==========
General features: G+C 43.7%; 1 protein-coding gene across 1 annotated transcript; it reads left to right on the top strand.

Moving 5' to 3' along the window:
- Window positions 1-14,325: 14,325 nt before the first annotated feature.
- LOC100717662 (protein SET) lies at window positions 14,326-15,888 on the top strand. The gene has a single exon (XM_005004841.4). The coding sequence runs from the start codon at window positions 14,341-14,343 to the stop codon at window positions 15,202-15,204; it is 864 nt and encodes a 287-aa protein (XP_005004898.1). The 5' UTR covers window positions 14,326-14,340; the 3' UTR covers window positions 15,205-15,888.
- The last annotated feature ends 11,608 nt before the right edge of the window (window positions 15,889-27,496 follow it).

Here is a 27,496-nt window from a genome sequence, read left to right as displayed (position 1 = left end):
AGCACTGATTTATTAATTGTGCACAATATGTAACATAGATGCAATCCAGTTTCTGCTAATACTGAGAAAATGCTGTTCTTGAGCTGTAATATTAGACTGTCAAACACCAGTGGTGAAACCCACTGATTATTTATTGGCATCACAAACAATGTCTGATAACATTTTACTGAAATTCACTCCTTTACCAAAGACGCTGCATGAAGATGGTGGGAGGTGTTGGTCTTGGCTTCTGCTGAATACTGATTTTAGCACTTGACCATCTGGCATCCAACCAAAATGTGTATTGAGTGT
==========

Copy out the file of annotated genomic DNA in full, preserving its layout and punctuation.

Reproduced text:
General features: G+C 43.7%; 1 protein-coding gene across 1 annotated transcript; it reads left to right on the top strand.

Moving 5' to 3' along the window:
- Window positions 1-14,325: 14,325 nt before the first annotated feature.
- LOC100717662 (protein SET) lies at window positions 14,326-15,888 on the top strand. The gene has a single exon (XM_005004841.4). The coding sequence runs from the start codon at window positions 14,341-14,343 to the stop codon at window positions 15,202-15,204; it is 864 nt and encodes a 287-aa protein (XP_005004898.1). The 5' UTR covers window positions 14,326-14,340; the 3' UTR covers window positions 15,205-15,888.
- The last annotated feature ends 11,608 nt before the right edge of the window (window positions 15,889-27,496 follow it).

Here is a 27,496-nt window from a genome sequence, read left to right as displayed (position 1 = left end):
AGCACTGATTTATTAATTGTGCACAATATGTAACATAGATGCAATCCAGTTTCTGCTAATACTGAGAAAATGCTGTTCTTGAGCTGTAATATTAGACTGTCAAACACCAGTGGTGAAACCCACTGATTATTTATTGGCATCACAAACAATGTCTGATAACATTTTACTGAAATTCACTCCTTTACCAAAGACGCTGCATGAAGATGGTGGGAGGTGTTGGTCTTGGCTTCTGCTGAATACTGATTTTAGCACTTGACCATCTGGCATCCAACCAAAATGTGTATTGAGTGT